Aspiring entrepreneurs tend to ask some version of this same question: what does it take to be successful in business? Entrepreneurship isn’t about mastering a single formula, like one plus one equals two. Instead, it takes a combination of strengths and skills and some intuitive timing.
According to some of America’s most successful entrepreneurs, anyone can learn to acquire and hone the skills needed to be successful in business. Here are six things that it takes to become a successful entrepreneur, from business experts who have lived it:
1) A passion for what you do: Making money is powerful motivation, but it’s not what sustains you in the long run. The most successful entrepreneurs, the ones who last the longest in the business world, are those who really believe in and love what they do. They’re the ones who do what they do for a reason that transcends making money. Their sheer love drives them everyday, including during those seasons of hard times and low profits when others might be tempted to give up.
2) Tenacity: Successful entrepreneurs, says pros like Nick Swinmurn, founder of Zappos, a highly successful online shoes and clothing retailer, don’t take no for an answer. In fact, they say, you’ll hear the word “no” far more frequently than “yes.”
If you allow yourself to become discouraged by the doors that get slammed in your face (and of that, they say, you can be certain), you’ll never realize your full potential in business.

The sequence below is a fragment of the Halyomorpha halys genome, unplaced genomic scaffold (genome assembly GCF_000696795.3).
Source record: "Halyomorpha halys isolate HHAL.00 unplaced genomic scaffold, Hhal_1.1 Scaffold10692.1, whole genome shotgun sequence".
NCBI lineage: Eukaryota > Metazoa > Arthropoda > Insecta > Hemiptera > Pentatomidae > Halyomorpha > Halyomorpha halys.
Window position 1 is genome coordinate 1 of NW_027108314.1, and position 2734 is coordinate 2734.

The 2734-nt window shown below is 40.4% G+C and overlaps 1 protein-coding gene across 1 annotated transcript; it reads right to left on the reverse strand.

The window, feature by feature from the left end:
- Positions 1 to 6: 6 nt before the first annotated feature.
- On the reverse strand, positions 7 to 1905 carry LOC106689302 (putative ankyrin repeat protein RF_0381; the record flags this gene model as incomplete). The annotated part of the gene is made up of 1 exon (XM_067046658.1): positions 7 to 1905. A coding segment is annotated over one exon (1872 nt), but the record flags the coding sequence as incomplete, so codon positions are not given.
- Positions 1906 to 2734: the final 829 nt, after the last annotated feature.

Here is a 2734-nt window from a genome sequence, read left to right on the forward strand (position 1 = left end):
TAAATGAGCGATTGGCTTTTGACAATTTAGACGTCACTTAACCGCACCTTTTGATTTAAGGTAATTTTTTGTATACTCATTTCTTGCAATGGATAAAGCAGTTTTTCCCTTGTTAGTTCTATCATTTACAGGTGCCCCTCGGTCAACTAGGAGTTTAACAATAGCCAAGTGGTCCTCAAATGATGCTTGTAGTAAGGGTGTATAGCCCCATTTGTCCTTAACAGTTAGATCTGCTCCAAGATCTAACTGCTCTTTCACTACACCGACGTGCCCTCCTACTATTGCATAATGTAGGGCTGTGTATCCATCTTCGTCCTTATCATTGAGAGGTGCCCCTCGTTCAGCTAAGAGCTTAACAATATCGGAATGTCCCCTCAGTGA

3) Surrounding yourself with people of varying strengths and talents: Nobody, not even Donald Trump or Steve Jobs, is good at everything. We all have weaknesses, say the pros.
Sometimes those weaknesses can be attacked, developed and even overcome. Other times, say experts like Marcus Buckingham, author of Now, Discover Your Strengths, it’s not cost effective to focus on correcting weaknesses because the time that it would take would be time better directed at honing the areas you’re already strong in.
Instead of wasting time, the best business women and men hire and partner with others who are good at things they are not. It streamlines business considerably, giving you a more competitive edge than you would have trying to go at it alone.
4) An ability to adapt: When you’re in business, changes can happen quickly, and frequently. The cost of raw materials fluctuates. Employees quit suddenly. New and better technologies emerge.
You have to be ready to adapt and embrace changes, new ideas, faster technologies. Otherwise, say the pros, you won’t last very long.
5) Create something that sets you apart from your competition: Otherwise, says Virgin Group founder Richard Branson, you won’t even make a mark, much less survive in the long term. Distinguish yourself, fill a need that’s unique, and be prepared to innovate to stay fresh.
6) Be the kind of leader that you would like to have if you were an employee: The most successful entrepreneurs have strong relationships with the people they work with, from their partners and managers all the way down to production workers and custodians.
Leaders like Lynn Tilton, founder of Patriarch Partners and America’s wealthiest business woman, have made a business of caring for people. Tilton’s company buys failing businesses, re-organizes and re-structures them, and makes them profitable again. She re-hires former employees and has been known to help entire towns prosper. Tilton is quick to point out that she values her employees. In fact, they are her reason for doing what she does.
Your partners and employees are your best assets, says Richard Branson. So treat them with dignity and respect, and make sure that you remain approachable.